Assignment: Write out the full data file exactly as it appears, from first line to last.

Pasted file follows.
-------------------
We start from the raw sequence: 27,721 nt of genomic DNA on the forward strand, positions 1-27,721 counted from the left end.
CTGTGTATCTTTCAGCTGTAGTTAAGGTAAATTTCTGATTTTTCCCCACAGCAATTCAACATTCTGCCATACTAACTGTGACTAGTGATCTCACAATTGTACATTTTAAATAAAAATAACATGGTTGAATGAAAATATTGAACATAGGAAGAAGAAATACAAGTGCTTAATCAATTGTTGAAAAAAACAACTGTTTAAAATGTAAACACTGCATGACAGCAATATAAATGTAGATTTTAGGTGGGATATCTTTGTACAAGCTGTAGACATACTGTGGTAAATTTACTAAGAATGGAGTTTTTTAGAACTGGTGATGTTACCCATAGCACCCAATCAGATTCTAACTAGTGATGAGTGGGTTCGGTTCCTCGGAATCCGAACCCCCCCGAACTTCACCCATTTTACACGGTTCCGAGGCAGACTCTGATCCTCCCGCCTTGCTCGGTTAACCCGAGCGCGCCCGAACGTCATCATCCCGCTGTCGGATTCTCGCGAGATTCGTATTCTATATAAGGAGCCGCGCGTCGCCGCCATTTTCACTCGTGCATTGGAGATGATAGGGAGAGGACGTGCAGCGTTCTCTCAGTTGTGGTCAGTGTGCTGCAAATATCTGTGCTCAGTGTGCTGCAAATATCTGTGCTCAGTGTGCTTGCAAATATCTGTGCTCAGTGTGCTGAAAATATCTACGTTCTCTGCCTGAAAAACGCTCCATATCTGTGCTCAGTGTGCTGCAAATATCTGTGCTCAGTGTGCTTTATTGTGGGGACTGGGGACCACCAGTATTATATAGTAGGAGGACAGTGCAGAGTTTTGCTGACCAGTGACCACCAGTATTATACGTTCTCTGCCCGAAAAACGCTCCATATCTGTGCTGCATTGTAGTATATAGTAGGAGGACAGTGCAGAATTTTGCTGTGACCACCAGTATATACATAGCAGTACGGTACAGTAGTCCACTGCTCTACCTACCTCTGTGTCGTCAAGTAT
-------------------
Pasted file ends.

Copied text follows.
We start from the raw sequence: 27,721 nt of genomic DNA on the forward strand, positions 1-27,721 counted from the left end.
CTGTGTATCTTTCAGCTGTAGTTAAGGTAAATTTCTGATTTTTCCCCACAGCAATTCAACATTCTGCCATACTAACTGTGACTAGTGATCTCACAATTGTACATTTTAAATAAAAATAACATGGTTGAATGAAAATATTGAACATAGGAAGAAGAAATACAAGTGCTTAATCAATTGTTGAAAAAAACAACTGTTTAAAATGTAAACACTGCATGACAGCAATATAAATGTAGATTTTAGGTGGGATATCTTTGTACAAGCTGTAGACATACTGTGGTAAATTTACTAAGAATGGAGTTTTTTAGAACTGGTGATGTTACCCATAGCACCCAATCAGATTCTAACTAGTGATGAGTGGGTTCGGTTCCTCGGAATCCGAACCCCCCCGAACTTCACCCATTTTACACGGTTCCGAGGCAGACTCTGATCCTCCCGCCTTGCTCGGTTAACCCGAGCGCGCCCGAACGTCATCATCCCGCTGTCGGATTCTCGCGAGATTCGTATTCTATATAAGGAGCCGCGCGTCGCCGCCATTTTCACTCGTGCATTGGAGATGATAGGGAGAGGACGTGCAGCGTTCTCTCAGTTGTGGTCAGTGTGCTGCAAATATCTGTGCTCAGTGTGCTGCAAATATCTGTGCTCAGTGTGCTTGCAAATATCTGTGCTCAGTGTGCTGAAAATATCTACGTTCTCTGCCTGAAAAACGCTCCATATCTGTGCTCAGTGTGCTGCAAATATCTGTGCTCAGTGTGCTTTATTGTGGGGACTGGGGACCACCAGTATTATATAGTAGGAGGACAGTGCAGAGTTTTGCTGACCAGTGACCACCAGTATTATACGTTCTCTGCCCGAAAAACGCTCCATATCTGTGCTGCATTGTAGTATATAGTAGGAGGACAGTGCAGAATTTTGCTGTGACCACCAGTATATACATAGCAGTACGGTACAGTAGTCCACTGCTCTACCTACCTCTGTGTCGTCAAGTAT